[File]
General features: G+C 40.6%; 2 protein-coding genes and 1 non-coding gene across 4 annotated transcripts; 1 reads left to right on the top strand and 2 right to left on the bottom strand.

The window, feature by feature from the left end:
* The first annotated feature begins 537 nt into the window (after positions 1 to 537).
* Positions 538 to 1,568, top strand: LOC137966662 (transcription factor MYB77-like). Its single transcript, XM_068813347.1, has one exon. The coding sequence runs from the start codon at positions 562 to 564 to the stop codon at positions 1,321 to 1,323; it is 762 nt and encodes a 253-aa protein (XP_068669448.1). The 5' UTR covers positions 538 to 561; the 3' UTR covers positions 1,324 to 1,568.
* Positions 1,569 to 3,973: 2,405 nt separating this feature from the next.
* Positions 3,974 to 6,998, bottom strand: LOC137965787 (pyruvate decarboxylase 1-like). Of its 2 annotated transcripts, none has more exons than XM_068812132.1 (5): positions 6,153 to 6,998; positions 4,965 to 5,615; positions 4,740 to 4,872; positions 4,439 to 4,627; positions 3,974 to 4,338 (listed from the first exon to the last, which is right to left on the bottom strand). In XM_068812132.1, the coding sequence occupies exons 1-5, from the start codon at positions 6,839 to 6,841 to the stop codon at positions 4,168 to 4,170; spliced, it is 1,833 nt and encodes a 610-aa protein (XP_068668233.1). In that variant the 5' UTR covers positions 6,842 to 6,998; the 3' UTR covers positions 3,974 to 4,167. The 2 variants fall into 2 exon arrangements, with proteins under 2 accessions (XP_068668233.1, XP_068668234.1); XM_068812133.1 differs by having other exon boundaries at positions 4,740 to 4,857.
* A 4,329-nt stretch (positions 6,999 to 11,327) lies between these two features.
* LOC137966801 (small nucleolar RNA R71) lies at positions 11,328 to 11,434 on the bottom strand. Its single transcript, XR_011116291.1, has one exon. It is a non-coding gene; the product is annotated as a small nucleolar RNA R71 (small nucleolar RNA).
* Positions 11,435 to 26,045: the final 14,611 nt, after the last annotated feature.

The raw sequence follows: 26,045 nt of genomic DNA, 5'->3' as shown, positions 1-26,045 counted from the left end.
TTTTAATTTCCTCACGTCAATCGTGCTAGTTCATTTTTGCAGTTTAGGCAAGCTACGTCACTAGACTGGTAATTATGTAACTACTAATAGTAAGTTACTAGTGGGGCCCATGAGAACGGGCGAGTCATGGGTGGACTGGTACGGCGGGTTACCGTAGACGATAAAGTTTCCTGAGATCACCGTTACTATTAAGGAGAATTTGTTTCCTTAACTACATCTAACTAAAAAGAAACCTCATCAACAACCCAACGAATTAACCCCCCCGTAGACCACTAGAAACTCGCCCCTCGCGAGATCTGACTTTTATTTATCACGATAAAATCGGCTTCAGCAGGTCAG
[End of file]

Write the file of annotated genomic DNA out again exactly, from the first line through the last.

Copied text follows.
General features: G+C 40.6%; 2 protein-coding genes and 1 non-coding gene across 4 annotated transcripts; 1 reads left to right on the top strand and 2 right to left on the bottom strand.

The window, feature by feature from the left end:
* The first annotated feature begins 537 nt into the window (after positions 1 to 537).
* Positions 538 to 1,568, top strand: LOC137966662 (transcription factor MYB77-like). Its single transcript, XM_068813347.1, has one exon. The coding sequence runs from the start codon at positions 562 to 564 to the stop codon at positions 1,321 to 1,323; it is 762 nt and encodes a 253-aa protein (XP_068669448.1). The 5' UTR covers positions 538 to 561; the 3' UTR covers positions 1,324 to 1,568.
* Positions 1,569 to 3,973: 2,405 nt separating this feature from the next.
* Positions 3,974 to 6,998, bottom strand: LOC137965787 (pyruvate decarboxylase 1-like). Of its 2 annotated transcripts, none has more exons than XM_068812132.1 (5): positions 6,153 to 6,998; positions 4,965 to 5,615; positions 4,740 to 4,872; positions 4,439 to 4,627; positions 3,974 to 4,338 (listed from the first exon to the last, which is right to left on the bottom strand). In XM_068812132.1, the coding sequence occupies exons 1-5, from the start codon at positions 6,839 to 6,841 to the stop codon at positions 4,168 to 4,170; spliced, it is 1,833 nt and encodes a 610-aa protein (XP_068668233.1). In that variant the 5' UTR covers positions 6,842 to 6,998; the 3' UTR covers positions 3,974 to 4,167. The 2 variants fall into 2 exon arrangements, with proteins under 2 accessions (XP_068668233.1, XP_068668234.1); XM_068812133.1 differs by having other exon boundaries at positions 4,740 to 4,857.
* A 4,329-nt stretch (positions 6,999 to 11,327) lies between these two features.
* LOC137966801 (small nucleolar RNA R71) lies at positions 11,328 to 11,434 on the bottom strand. Its single transcript, XR_011116291.1, has one exon. It is a non-coding gene; the product is annotated as a small nucleolar RNA R71 (small nucleolar RNA).
* Positions 11,435 to 26,045: the final 14,611 nt, after the last annotated feature.

The raw sequence follows: 26,045 nt of genomic DNA, 5'->3' as shown, positions 1-26,045 counted from the left end.
TTTTAATTTCCTCACGTCAATCGTGCTAGTTCATTTTTGCAGTTTAGGCAAGCTACGTCACTAGACTGGTAATTATGTAACTACTAATAGTAAGTTACTAGTGGGGCCCATGAGAACGGGCGAGTCATGGGTGGACTGGTACGGCGGGTTACCGTAGACGATAAAGTTTCCTGAGATCACCGTTACTATTAAGGAGAATTTGTTTCCTTAACTACATCTAACTAAAAAGAAACCTCATCAACAACCCAACGAATTAACCCCCCCGTAGACCACTAGAAACTCGCCCCTCGCGAGATCTGACTTTTATTTATCACGATAAAATCGGCTTCAGCAGGTCAG